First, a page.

Chemicals, conflict in air near farmland

Neighbors: A northern Baltimore County resident's lawsuit underscores the tensions between farmers and transplanted suburbanites.

April 19, 1999|By Jay Apperson | Jay Apperson,SUN STAFF

Outside, a stiff spring breeze whistles past the maple and oak trees that line acre after acre of rolling northern Baltimore County farmland.

Inside, James Baseman sorts his papers.

He's got letters from the state. He's got color snapshots of farm equipment spraying herbicide in the nearby cornfields.

And somewhere on his dining room table he's got an unusual criminal complaint that has riled many a farmer in the fields north of Baltimore -- and underscored the tensions between old farm families and the suburban expatriates drawn to the fresh air and scenic views.

A festering dispute became a full-fledged feud last year when Baseman, a relative newcomer to the north county, swore out criminal charges against John McGinnis, a third-generation farmer. McGinnis is accused of illegally allowing spray from his farm chemicals to drift onto Baseman's property.

Last week, Basemen opened a new front in the dispute, filing a $400,000 civil lawsuit in Baltimore County Circuit Court against McGinnis.

For years, Baseman has complained to state regulators that the spray "drift" has driven his family from its back yard and even wafted into his White Hall home, making his children ill.

McGinnis grows corn, soybeans and wheat on nearly 2,000 acres in northern Baltimore County and southern Pennsylvania, including 70 acres that he leases adjacent to Baseman's property.

The 60-year-old farmer said he complies with state regulations, adding: "I've never had any problems with anybody all the years we've been farming."

Farmers who scoff at Baseman's complaint are so angry that they raised money for a defense fund and made plans to charter a bus to a Towson courthouse to demonstrate support for McGinnis.

"John is a guy who the agricultural community sees as a very good operator, doing things right, and he ends up in trouble," said Steve Weber, a Carney farmer who is president of the Maryland Farm Bureau. "They see that what happened to him can happen to any of them if they happen to be next to a neighbor who is overactive on these issues."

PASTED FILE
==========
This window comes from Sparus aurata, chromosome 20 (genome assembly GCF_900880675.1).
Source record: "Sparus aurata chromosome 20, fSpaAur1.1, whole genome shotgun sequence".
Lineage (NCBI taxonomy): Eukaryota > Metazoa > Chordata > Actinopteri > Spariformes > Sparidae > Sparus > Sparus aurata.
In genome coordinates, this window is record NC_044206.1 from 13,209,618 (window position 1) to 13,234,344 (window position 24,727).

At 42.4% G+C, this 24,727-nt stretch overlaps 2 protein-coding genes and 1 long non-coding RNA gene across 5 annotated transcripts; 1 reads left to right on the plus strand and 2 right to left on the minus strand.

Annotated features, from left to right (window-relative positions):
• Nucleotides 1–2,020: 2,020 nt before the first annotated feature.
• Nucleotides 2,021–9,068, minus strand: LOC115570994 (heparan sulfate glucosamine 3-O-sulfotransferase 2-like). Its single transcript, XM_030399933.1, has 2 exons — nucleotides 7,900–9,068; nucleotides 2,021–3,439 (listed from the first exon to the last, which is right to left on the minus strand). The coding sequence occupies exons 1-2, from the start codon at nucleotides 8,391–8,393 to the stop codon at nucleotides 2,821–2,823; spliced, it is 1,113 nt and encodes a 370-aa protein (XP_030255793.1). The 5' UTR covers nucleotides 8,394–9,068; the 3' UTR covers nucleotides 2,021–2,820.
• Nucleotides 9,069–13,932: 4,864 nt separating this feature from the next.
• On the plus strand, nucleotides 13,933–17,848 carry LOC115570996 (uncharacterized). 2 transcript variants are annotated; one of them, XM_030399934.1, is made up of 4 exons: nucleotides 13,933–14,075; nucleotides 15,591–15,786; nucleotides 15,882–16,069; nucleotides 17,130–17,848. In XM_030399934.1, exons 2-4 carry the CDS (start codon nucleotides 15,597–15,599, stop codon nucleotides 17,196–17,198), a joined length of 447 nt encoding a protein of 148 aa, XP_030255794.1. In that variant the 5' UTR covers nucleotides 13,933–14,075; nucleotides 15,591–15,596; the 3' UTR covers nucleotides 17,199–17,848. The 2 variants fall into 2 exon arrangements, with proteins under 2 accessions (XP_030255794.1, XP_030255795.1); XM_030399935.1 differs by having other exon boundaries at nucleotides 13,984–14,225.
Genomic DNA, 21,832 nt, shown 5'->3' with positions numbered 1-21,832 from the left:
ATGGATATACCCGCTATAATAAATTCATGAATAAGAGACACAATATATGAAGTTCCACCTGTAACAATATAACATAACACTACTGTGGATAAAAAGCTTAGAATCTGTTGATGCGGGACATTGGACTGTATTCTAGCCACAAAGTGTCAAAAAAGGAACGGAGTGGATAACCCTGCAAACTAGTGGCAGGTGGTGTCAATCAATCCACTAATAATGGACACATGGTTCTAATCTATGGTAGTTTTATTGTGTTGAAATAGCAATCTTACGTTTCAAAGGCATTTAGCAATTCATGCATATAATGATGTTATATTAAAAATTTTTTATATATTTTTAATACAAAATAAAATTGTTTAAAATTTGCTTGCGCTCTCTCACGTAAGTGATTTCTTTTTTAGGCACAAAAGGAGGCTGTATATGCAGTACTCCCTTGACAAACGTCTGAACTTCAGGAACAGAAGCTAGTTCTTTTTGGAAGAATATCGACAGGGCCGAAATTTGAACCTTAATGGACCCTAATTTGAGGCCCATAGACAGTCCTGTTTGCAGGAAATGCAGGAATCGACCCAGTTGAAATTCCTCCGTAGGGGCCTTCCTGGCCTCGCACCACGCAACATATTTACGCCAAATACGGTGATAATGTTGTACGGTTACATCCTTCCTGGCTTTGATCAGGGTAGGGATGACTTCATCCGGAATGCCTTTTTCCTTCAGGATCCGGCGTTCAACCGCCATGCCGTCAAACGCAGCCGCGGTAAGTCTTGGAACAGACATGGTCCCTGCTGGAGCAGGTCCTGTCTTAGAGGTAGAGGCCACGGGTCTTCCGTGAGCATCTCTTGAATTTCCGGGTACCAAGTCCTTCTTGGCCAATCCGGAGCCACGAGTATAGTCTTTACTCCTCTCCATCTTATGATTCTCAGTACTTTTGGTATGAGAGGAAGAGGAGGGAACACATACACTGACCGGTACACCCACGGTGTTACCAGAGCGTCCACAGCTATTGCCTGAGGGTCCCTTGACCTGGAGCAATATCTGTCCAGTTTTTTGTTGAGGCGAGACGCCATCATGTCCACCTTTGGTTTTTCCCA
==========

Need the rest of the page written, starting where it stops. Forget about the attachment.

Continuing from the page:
The criminal trial -- which would have been unlike any that county prosecutors could recall -- was postponed. But charges could be pursued later this year if McGinnis does not live up to an agreement he signed last week with the Maryland Department of Agriculture, said Sue A. Schenning, a deputy state's attorney for Baltimore County.

Keeping farms economically viable means applying chemicals that sometimes drift in trace amounts onto neighboring properties, said Louis Ensor, president of the Baltimore County Farm Bureau.

"These are people who move into the area and appreciate the view and the open spaces and all, but there's a lot more to farming than that," Ensor said.

"I'm just trying to get the laws of the state enforced to give my children and my property protection," said Baseman.

Baseman is not without supporters. "There are many of us who are concerned about these sprays," said Kirk Nevin, a White Hall resident for nearly 50 years.

Nevin said he likes to ride his bicycle on area roads -- except in the spring. "There's a period of time, about three weeks or a month, when you can't ride the roads without breathing the chemicals," he said.

Friction between farmers and their neighbors is nothing new; Weber recalls a turn-of-the-century property deed in Baltimore County that banned hog farming because neighbors objected to the smell.

Today, conditions seem even more ripe for conflict in northern Baltimore County, where scattered building lots and bedroom communities have sprung up near farms.

Baseman, 41, was raised in Woodlawn and lived for two years in Timonium before moving to the Freeland area of northern Baltimore County in 1984. Five years later, he bought a 7-acre plot in White Hall. He built a house and started a Christmas tree farm. He also operates a home inspection business from his house.

To drive near Baseman's home on Old York Road is to behold Baltimore County's rural splendor. Hills rise and gently fall, revealing vast stands of Christmas trees and wide fields, stubbled with the remains of last year's corn crop but ready for the 1999 planting. It is fertile land that contributes to the county's $51 million-a-year agricultural industry.

Baseman insisted that he is not unsympathetic to the challenges of running a successful farm, nor is he out to stop spraying on farms. But he complains that the state has done little more than issue warning letters to McGinnis.

Thomas F. Filbert, an assistant state's attorney general representing the Department of Agriculture, said tests found only negligible chemical levels on Baseman's property. He said regulators have monitored McGinnis' spraying over the years and have suggested techniques to prevent spray from drifting from the farm property.

Schenning, the deputy state's attorney for Baltimore County, said she agreed to a postponement in the criminal trial after McGinnis signed an agreement requiring him, among other things, to establish a buffer zone, spray only under optimal wind conditions and, "if economically feasible," use a type of seed that minimizes pesticide applications.

"This thing's gone far enough," McGinnis said last week, sounding eager to put the issue to rest.

Baseman said many of the conditions have been imposed on McGinnis before.

"I don't think anything's been accomplished or settled," he said.

Pub Date: 4/19/99

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